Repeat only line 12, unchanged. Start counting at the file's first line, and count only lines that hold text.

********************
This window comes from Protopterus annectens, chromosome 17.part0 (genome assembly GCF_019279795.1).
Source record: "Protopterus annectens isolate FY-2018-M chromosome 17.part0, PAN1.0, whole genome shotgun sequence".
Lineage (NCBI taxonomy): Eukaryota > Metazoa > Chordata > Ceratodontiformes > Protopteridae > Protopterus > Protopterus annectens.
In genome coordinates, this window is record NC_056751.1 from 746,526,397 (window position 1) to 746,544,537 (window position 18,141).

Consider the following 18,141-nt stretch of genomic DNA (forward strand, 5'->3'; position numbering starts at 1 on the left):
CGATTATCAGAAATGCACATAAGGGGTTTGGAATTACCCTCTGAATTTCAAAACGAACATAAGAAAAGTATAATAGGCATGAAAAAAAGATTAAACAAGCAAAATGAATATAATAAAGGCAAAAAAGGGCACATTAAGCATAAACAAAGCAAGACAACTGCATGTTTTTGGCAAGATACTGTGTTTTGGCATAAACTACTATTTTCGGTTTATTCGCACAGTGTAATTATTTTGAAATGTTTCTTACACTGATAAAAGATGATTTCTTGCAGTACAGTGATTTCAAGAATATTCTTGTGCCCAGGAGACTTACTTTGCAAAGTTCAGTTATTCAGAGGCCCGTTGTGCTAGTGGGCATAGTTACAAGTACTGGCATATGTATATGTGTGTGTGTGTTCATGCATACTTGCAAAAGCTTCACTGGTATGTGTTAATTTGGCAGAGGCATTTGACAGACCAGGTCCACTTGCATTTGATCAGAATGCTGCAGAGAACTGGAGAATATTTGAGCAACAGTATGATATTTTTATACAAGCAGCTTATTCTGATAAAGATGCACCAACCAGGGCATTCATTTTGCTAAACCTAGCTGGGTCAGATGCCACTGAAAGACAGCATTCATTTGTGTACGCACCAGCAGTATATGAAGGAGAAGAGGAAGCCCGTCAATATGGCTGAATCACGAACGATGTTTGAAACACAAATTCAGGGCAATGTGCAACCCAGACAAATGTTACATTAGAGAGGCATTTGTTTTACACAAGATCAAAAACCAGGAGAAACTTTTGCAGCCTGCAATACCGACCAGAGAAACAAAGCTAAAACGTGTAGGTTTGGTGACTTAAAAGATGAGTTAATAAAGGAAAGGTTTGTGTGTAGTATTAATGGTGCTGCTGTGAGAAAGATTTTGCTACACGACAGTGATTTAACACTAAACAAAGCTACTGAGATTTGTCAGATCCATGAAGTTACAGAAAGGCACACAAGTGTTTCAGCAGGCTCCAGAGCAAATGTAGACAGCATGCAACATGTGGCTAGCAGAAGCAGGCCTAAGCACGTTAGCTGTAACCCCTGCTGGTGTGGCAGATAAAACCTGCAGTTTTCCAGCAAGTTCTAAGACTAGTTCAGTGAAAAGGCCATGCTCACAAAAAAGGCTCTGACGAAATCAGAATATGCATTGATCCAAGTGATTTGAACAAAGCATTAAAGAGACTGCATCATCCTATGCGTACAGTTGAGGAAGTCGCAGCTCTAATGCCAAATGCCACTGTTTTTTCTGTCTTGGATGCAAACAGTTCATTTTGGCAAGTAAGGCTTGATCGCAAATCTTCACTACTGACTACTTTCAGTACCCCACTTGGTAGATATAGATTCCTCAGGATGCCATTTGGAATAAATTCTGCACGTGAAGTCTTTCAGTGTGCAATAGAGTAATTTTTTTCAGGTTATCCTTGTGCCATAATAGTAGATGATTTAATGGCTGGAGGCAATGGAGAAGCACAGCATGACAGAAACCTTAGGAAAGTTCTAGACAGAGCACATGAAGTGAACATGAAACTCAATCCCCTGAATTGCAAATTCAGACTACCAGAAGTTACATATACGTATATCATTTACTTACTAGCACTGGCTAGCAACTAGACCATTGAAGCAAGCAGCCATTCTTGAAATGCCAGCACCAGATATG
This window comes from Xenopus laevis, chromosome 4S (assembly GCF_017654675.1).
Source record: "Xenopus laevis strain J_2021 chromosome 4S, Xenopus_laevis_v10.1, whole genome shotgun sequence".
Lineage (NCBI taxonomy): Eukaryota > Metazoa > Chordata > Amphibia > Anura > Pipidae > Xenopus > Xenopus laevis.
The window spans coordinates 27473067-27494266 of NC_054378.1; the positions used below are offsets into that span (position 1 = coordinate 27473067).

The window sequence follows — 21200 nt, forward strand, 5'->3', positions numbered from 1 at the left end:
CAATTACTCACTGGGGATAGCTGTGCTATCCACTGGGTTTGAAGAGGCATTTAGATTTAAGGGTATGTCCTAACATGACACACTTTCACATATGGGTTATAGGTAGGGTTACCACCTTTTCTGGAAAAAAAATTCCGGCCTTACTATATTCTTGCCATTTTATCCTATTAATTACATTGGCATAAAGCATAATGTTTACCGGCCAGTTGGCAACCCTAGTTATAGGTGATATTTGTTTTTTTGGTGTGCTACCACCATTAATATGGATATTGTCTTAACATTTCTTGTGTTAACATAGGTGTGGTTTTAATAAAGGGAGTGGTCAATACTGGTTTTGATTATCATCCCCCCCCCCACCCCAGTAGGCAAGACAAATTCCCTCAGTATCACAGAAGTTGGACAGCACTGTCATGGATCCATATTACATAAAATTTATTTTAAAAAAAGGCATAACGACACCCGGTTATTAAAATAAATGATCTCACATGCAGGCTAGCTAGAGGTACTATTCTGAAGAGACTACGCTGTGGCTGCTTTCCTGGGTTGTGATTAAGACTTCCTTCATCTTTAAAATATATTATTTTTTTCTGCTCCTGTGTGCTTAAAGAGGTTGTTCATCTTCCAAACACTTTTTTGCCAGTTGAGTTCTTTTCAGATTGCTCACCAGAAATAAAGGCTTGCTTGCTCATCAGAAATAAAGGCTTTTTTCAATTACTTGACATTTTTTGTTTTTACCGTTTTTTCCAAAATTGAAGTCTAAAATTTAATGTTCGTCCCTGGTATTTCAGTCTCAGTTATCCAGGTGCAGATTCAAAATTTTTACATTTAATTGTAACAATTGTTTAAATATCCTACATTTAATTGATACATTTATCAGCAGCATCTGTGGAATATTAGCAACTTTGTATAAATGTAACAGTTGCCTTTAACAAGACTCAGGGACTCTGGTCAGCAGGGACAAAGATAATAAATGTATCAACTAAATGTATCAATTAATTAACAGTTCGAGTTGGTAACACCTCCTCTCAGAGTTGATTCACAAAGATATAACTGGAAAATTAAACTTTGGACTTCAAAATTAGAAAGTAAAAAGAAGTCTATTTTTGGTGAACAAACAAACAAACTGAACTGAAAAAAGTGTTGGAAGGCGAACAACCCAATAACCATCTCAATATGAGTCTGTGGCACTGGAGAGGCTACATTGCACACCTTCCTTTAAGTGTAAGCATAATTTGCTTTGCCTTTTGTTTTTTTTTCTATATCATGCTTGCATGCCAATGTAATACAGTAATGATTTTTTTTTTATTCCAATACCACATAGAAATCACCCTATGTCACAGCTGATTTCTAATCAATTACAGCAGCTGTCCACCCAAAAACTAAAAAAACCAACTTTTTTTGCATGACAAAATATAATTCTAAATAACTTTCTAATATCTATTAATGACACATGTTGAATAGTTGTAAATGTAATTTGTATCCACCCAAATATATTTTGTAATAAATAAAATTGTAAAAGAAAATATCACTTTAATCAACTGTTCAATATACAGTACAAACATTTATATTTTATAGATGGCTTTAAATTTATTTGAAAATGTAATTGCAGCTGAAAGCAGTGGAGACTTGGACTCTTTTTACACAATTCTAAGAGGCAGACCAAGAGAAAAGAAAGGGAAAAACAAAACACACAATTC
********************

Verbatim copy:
CAATTACTCACTGGGGATAGCTGTGCTATCCACTGGGTTTGAAGAGGCATTTAGATTTAAGGGTATGTCCTAACATGACACACTTTCACATATGGGTTATAGGTAGGGTTACCACCTTTTCTGGAAAAAAAATTCCGGCCTTACTATATTCTTGCCATTTTATCCTATTAATTACATTGGCATAAAGCATAATGTTTACCGGCCAGTTGGCAACCCTAGTTATAGGTGATATTTGTTTTTTTGGTGTGCTACCACCATTAATATGGATATTGTCTTAACATTTCTTGTGTTAACATAGGTGTGGTTTTAATAAAGGGAGTGGTCAATACTGGTTTTGATTATCATCCCCCCCCCCACCCCAGTAGGCAAGACAAATTCCCTCAGTATCACAGAAGTTGGACAGCACTGTCATGGATCCATATTACATAAAATTTATTTTAAAAAAAGGCATAACGACACCCGGTTATTAAAATAAATGATCTCACATGCAGGCTAGCTAGAGGTACTATTCTGAAGAGACTACGCTGTGGCTGCTTTCCTGGGTTGTGATTAAGACTTCCTTCATCTTTAAAATATATTATTTTTTTCTGCTCCTGTGTGCTTAAAGAGGTTGTTCATCTTCCAAACACTTTTTTGCCAGTTGAGTTCTTTTCAGATTGCTCACCAGAAATAAAGGCTTGCTTGCTCATCAGAAATAAAGGCTTTTTTCAATTACTTGACATTTTTTGTTTTTACCGTTTTTTCCAAAATTGAAGTCTAAAATTTAATGTTCGTCCCTGGTATTTCAGTCTCAGTTATCCAGGTGCAGATTCAAAATTTTTACATTTAATTGTAACAATTGTTTAAATATCCTACATTTAATTGATACATTTATCAGCAGCATCTGTGGAATATTAGCAACTTTGTATAAATGTAACAGTTGCCTTTAACAAGACTCAGGGACTCTGGTCAGCAGGGACAAAGATAATAAATGTATCAACTAAATGTATCAATTAATTAACAGTTCGAGTTGGTAACACCTCCTCTCAGAGTTGATTCACAAAGATATAACTGGAAAATTAAACTTTGGACTTCAAAATTAGAAAGTAAAAAGAAGTCTATTTTTGGTGAACAAACAAACAAACTGAACTGAAAAAAGTGTTGGAAGGCGAACAACCCAATAACCATCTCAATATGAGTCTGTGGCACTGGAGAGGCTACATTGCACACCTTCCTTTAAGTGTAAGCATAATTTGCTTTGCCTTTTGTTTTTTTTTCTATATCATGCTTGCATGCCAATGTAATACAGTAATGATTTTTTTTTTATTCCAATACCACATAGAAATCACCCTATGTCACAGCTGATTTCTAATCAATTACAGCAGCTGTCCACCCAAAAACTAAAAAAACCAACTTTTTTTGCATGACAAAATATAATTCTAAATAACTTTCTAATATCTATTAATGACACATGTTGAATAGTTGTAAATGTAATTTGTATCCACCCAAATATATTTTGTAATAAATAAAATTGTAAAAGAAAATATCACTTTAATCAACTGTTCAATATACAGTACAAACATTTATATTTTATAGATGGCTTTAAATTTATTTGAAAATGTAATTGCAGCTGAAAGCAGTGGAGACTTGGACTCTTTTTACACAATTCTAAGAGGCAGACCAAGAGAAAAGAAAGGGAAAAACAAAACACACAATTC